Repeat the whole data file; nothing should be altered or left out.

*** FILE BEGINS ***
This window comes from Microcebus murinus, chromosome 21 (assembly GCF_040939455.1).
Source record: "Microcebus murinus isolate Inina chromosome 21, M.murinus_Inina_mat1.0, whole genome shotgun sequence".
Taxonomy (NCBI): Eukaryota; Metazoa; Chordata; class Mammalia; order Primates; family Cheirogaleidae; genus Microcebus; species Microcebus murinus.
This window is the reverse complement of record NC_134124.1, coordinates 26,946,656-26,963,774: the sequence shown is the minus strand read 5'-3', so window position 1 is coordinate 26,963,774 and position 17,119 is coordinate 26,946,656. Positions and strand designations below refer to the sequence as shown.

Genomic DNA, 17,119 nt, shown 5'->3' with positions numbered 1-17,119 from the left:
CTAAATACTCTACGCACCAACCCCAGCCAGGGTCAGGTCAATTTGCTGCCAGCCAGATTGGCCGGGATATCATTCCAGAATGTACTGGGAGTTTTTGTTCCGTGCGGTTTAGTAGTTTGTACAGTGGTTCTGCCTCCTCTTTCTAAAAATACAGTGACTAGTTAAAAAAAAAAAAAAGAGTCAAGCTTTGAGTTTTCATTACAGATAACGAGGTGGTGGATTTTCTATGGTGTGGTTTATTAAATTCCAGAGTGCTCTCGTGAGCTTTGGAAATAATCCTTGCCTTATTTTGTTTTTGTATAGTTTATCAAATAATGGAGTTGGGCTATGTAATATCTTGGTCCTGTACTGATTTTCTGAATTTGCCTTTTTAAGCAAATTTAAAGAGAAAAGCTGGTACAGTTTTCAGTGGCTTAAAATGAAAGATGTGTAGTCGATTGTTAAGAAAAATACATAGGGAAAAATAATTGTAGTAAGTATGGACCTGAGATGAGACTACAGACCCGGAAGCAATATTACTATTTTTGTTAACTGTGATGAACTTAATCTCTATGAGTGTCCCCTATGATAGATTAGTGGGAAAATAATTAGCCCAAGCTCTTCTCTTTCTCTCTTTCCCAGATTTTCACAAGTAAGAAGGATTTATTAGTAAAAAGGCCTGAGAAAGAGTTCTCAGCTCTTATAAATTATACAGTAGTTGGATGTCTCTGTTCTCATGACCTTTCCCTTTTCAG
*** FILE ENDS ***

This window comes from Microcebus murinus, chromosome 21 (assembly GCF_040939455.1).
Source record: "Microcebus murinus isolate Inina chromosome 21, M.murinus_Inina_mat1.0, whole genome shotgun sequence".
Taxonomy (NCBI): Eukaryota; Metazoa; Chordata; class Mammalia; order Primates; family Cheirogaleidae; genus Microcebus; species Microcebus murinus.
This window is the reverse complement of record NC_134124.1, coordinates 26,946,656-26,963,774: the sequence shown is the minus strand read 5'-3', so window position 1 is coordinate 26,963,774 and position 17,119 is coordinate 26,946,656. Positions and strand designations below refer to the sequence as shown.

Genomic DNA, 17,119 nt, shown 5'->3' with positions numbered 1-17,119 from the left:
CTAAATACTCTACGCACCAACCCCAGCCAGGGTCAGGTCAATTTGCTGCCAGCCAGATTGGCCGGGATATCATTCCAGAATGTACTGGGAGTTTTTGTTCCGTGCGGTTTAGTAGTTTGTACAGTGGTTCTGCCTCCTCTTTCTAAAAATACAGTGACTAGTTAAAAAAAAAAAAAAGAGTCAAGCTTTGAGTTTTCATTACAGATAACGAGGTGGTGGATTTTCTATGGTGTGGTTTATTAAATTCCAGAGTGCTCTCGTGAGCTTTGGAAATAATCCTTGCCTTATTTTGTTTTTGTATAGTTTATCAAATAATGGAGTTGGGCTATGTAATATCTTGGTCCTGTACTGATTTTCTGAATTTGCCTTTTTAAGCAAATTTAAAGAGAAAAGCTGGTACAGTTTTCAGTGGCTTAAAATGAAAGATGTGTAGTCGATTGTTAAGAAAAATACATAGGGAAAAATAATTGTAGTAAGTATGGACCTGAGATGAGACTACAGACCCGGAAGCAATATTACTATTTTTGTTAACTGTGATGAACTTAATCTCTATGAGTGTCCCCTATGATAGATTAGTGGGAAAATAATTAGCCCAAGCTCTTCTCTTTCTCTCTTTCCCAGATTTTCACAAGTAAGAAGGATTTATTAGTAAAAAGGCCTGAGAAAGAGTTCTCAGCTCTTATAAATTATACAGTAGTTGGATGTCTCTGTTCTCATGACCTTTCCCTTTTCAG